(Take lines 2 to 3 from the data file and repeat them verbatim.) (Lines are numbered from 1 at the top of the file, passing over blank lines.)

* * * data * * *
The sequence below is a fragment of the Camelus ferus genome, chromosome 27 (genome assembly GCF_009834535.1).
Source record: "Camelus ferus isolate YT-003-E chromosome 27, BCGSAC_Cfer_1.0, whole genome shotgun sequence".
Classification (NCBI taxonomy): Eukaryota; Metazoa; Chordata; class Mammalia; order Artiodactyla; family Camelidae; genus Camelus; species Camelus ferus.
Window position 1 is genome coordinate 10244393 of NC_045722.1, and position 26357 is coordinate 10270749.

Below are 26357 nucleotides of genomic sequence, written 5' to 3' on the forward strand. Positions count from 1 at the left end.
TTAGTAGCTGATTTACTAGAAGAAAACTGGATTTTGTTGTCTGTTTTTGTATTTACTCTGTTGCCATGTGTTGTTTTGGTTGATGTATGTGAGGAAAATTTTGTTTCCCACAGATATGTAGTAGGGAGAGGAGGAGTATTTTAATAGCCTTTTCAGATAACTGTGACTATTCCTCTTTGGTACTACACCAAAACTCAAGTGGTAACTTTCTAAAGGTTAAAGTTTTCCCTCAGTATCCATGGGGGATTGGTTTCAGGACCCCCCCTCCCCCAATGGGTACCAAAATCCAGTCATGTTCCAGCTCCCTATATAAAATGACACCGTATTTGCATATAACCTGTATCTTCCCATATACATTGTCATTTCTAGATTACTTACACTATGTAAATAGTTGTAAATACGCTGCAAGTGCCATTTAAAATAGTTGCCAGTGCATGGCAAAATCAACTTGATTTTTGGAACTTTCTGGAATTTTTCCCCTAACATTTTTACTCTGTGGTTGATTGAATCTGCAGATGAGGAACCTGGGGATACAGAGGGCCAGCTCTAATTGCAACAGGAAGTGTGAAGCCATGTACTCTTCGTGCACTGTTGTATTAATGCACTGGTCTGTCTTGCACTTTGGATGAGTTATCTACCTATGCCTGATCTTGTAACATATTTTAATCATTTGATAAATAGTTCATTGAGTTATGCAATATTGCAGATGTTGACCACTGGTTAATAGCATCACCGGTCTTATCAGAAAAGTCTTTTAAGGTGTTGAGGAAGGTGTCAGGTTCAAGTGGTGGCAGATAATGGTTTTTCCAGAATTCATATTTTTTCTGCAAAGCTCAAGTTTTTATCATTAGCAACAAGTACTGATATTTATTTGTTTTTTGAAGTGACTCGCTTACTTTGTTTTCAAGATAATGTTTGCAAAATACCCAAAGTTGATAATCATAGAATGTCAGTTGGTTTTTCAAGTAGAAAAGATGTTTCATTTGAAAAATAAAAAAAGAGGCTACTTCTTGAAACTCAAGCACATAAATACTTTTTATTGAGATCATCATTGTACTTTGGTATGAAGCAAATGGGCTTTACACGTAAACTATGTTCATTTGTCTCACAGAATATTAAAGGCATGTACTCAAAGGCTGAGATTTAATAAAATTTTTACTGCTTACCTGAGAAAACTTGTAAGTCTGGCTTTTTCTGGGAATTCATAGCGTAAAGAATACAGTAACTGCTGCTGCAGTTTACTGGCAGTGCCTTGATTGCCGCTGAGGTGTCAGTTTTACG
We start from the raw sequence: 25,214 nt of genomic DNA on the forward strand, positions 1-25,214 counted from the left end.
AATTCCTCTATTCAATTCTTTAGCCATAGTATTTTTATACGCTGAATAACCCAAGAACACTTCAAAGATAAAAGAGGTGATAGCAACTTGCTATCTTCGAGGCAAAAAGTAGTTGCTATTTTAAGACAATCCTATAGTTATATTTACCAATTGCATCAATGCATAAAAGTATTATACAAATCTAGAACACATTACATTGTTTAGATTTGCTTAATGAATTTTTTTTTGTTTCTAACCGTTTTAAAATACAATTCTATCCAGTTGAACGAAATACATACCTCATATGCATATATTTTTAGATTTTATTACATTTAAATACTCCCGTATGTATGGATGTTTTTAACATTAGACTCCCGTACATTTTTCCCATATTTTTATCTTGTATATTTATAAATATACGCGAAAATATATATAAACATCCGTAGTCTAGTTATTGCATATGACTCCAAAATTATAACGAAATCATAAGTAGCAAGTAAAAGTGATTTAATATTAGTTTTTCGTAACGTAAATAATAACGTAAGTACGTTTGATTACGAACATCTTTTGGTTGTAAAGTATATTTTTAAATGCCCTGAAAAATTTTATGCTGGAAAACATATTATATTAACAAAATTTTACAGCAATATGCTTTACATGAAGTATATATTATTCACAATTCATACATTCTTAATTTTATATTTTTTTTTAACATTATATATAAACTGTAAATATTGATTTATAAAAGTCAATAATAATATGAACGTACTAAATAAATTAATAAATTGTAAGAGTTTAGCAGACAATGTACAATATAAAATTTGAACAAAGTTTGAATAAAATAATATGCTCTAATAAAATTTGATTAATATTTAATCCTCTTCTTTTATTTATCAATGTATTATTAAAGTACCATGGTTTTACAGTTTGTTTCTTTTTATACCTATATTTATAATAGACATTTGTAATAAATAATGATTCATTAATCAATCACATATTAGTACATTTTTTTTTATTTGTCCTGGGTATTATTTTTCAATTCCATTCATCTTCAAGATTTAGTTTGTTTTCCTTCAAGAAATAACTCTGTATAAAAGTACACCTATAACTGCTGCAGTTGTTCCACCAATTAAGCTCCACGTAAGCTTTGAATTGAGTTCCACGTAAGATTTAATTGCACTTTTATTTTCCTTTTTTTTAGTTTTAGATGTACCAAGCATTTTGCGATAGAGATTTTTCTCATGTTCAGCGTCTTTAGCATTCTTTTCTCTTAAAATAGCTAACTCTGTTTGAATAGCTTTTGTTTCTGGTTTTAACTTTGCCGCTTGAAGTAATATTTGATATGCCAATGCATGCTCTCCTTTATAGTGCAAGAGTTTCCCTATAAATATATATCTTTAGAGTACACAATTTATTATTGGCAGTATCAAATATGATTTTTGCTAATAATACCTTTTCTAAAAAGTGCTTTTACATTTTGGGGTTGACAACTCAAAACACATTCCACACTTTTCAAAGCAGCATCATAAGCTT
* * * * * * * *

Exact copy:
Source record: "Camelus ferus isolate YT-003-E chromosome 27, BCGSAC_Cfer_1.0, whole genome shotgun sequence".
Classification (NCBI taxonomy): Eukaryota; Metazoa; Chordata; class Mammalia; order Artiodactyla; family Camelidae; genus Camelus; species Camelus ferus.